Some artistic directors go for up-and-coming dancemakers, others want more established choreographers. Atlanta Ballet Artistic Director John McFall choreographs for his company on occasion, however he says he is also aware of his own limitations. “I’m always open to learning more,” says McFall, who looks to a resident choreographer to bring fresh ideas. “Most of the creative stuff is on the fringe. I’m so interested in the street and the kids, because that’s where it’s happening in the moment.”
Angelini looks for the boost an in-house choreographer can bring to his company’s repertoire: “I look for a resident choreographer who can create great works. Artists who are hit or miss are not necessarily people I would want to work closely with the company, even though I would take the risk of commissioning a work from them every now and then.”
Resident choreographers say the stability that comes with having a home base opens the door to artistic freedom. “Artistically you can dare to take more risks,” says Elo. “Freelance choreographers go to places and it can be exciting, but your working environment is not always optimal. It’s tough to take a jump into the unknown, but if you know where you are going, you can jump more easily.”
Many also appreciate the value of relationships created over time. “There’s a familiarity with the dancers, and you’re able to communicate better with them,” says Caniparoli, who has also been resident choreographer at San Francisco Ballet and Ballet West.
Similarly, an artistic director gets to know the choreographer and can urge a move outside his or her comfort zone.
“I like working with him because he always pushes me in directions I haven’t explored or am afraid of,” says Elo of Nissinen. “He always asks for things that he thinks are difficult for me or that would activate my mind.”
Sometimes the risks involve innovation, such as Elo’s recent work for Boston Ballet, In on Blue, in which the costumes, floor, backdrop and wings are all blue. But sometimes the risks are stylistic. “The most successful works I’ve done in Tulsa have been abstract neoclassical ones, and I rarely do them anywhere else, which is odd, but he’s pushing me in a different direction,” says Caniparoli of Angelini. “It makes me a stronger choreographer because I’m doing works there that I wouldn’t be able to do anywhere else.”
Of course, the regular paycheck is also a boon for choreographers who are accustomed to working project to project. “You never know in this job if you will get any working opportunities,” says Elo. “Going back to the same company gives you a
little financial calm and the feeling that there will be something after two years.”
Still, such posts are hard to come by, especially in the U.S. “Residencies are so rare, and there are so few of them,” says Stallings. “Directors who commit to them are to be commended highly.” Now, after three years with Atlanta Ballet, Stallings feels prepared to work as a freelancer for other companies, where the creative process can be condensed to a period of just a couple of weeks for creation and rehearsals. “I’m thrilled to get out and see how I can use that accumulated knowledge and put it to the test in a more expedited process,” she says. “It’s going to be interesting to see.”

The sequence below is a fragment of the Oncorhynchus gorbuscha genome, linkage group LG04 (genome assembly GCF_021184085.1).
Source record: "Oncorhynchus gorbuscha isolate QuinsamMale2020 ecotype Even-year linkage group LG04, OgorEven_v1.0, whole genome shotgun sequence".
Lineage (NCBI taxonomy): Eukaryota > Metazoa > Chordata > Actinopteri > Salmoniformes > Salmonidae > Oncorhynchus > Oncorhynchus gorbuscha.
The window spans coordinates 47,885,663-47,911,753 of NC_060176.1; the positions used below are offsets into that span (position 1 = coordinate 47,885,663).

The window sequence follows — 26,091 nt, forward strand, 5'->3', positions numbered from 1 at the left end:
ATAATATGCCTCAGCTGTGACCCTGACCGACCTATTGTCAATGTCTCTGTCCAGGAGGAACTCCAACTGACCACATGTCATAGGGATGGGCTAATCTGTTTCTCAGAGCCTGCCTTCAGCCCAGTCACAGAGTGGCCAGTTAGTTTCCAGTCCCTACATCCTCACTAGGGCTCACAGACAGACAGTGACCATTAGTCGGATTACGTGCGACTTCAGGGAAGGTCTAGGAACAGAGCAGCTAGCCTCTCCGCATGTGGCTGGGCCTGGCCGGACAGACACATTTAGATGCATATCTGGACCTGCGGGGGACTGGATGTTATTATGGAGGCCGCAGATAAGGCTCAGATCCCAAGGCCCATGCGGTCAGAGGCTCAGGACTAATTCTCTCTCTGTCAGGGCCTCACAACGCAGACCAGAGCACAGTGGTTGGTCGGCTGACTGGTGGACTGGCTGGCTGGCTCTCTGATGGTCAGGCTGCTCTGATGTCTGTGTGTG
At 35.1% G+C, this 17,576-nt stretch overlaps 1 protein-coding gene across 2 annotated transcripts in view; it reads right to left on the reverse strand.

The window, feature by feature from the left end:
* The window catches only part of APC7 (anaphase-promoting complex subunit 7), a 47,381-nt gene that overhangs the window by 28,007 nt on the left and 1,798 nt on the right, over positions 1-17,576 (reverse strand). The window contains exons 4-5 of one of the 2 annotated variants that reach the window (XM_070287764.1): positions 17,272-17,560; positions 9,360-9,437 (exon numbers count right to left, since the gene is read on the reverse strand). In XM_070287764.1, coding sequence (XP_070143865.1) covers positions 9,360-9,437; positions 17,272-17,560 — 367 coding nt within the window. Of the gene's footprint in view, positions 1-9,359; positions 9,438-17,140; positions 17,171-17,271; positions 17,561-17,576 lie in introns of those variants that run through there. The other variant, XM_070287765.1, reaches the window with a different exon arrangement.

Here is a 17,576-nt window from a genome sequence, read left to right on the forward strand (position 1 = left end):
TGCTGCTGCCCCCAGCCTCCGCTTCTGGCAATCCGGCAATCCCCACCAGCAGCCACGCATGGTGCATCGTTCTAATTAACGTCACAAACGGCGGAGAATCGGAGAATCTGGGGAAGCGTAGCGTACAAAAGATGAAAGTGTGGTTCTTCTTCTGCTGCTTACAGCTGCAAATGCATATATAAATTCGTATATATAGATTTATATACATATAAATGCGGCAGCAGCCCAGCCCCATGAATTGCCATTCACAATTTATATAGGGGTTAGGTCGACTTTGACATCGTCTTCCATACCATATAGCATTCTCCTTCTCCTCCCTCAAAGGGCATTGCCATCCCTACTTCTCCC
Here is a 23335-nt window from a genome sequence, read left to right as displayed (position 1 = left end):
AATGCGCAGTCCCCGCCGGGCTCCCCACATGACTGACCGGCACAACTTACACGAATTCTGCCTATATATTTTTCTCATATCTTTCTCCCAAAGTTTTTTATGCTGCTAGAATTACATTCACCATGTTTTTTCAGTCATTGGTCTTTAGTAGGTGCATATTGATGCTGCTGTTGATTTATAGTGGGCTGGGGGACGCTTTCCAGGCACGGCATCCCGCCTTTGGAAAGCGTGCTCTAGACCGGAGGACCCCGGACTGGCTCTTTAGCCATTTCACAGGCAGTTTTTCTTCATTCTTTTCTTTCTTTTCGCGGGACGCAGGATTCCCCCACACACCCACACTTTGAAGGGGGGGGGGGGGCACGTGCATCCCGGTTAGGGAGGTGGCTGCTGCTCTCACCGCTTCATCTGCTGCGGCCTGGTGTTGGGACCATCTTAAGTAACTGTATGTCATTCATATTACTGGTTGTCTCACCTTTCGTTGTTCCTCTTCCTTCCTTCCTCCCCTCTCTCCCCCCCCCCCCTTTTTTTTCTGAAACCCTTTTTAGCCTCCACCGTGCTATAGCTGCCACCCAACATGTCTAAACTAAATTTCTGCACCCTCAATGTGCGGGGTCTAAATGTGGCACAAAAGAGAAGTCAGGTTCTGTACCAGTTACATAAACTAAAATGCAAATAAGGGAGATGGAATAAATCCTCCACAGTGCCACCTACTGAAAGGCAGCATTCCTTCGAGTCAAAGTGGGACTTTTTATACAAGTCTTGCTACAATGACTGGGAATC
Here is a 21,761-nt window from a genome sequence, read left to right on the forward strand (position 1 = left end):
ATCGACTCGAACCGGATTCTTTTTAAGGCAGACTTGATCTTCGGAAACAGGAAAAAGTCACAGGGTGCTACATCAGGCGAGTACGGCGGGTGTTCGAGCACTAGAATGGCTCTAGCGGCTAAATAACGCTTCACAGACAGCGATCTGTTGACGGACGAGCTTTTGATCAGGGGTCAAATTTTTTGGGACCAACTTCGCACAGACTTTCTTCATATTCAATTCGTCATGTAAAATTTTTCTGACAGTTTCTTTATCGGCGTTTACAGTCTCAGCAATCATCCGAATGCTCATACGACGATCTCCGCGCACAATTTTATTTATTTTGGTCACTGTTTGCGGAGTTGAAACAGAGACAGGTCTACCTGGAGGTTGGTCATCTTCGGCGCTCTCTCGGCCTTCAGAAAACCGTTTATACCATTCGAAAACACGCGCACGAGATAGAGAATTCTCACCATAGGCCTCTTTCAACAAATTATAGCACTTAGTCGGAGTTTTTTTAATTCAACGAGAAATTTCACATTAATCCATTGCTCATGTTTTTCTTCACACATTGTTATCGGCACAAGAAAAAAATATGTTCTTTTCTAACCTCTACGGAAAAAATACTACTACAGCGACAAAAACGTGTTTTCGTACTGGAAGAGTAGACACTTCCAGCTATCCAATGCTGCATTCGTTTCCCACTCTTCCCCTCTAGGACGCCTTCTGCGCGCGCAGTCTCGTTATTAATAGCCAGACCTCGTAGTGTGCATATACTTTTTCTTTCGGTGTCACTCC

Along with such liberating perks as scheduled studio space, staff musicians and a choice of dancers, having their work seen by the same audiences from year to year allows choreographers to build their reputations. Most do not actually live in the same town as their company, so they are free to work with other troupes as time permits. If a residency results in successful ballets, choreographers may find they are sought after all over the world. This season alone, Elo has world premières scheduled at the Norwegian National Ballet, Göteborg Opera Ballet and Finnish National Ballet, among others. Nissinen has extended his contract with Boston Ballet through 2014, and this season Elo will try his hand at Le Sacre du Printemps for the company’s celebration of Diaghilev’s Ballets Russes (see page 40). SFB, Milwaukee Ballet and Louisville Ballet are all performing ballets by Caniparoli for the 2008–09 season. He will create a new work for Tulsa Ballet’s “Mediterranea” program in May. And Pittsburgh Ballet Theatre kicks off its season with Stallings’s The Great Gatsby, a co-creation with McFall.
Though talks continue about taking big on a national tour, Stallings’s position at Atlanta Ballet has come to a close, and McFall has started a search for a new resident choreographer. “It’s about a relationship, so I’m in no hurry,” he says. “It’s really trying to identify a process where you are getting connected with what’s going on in the world of dance.”
Jocelyn Anderson is a magazine editor based in New York City.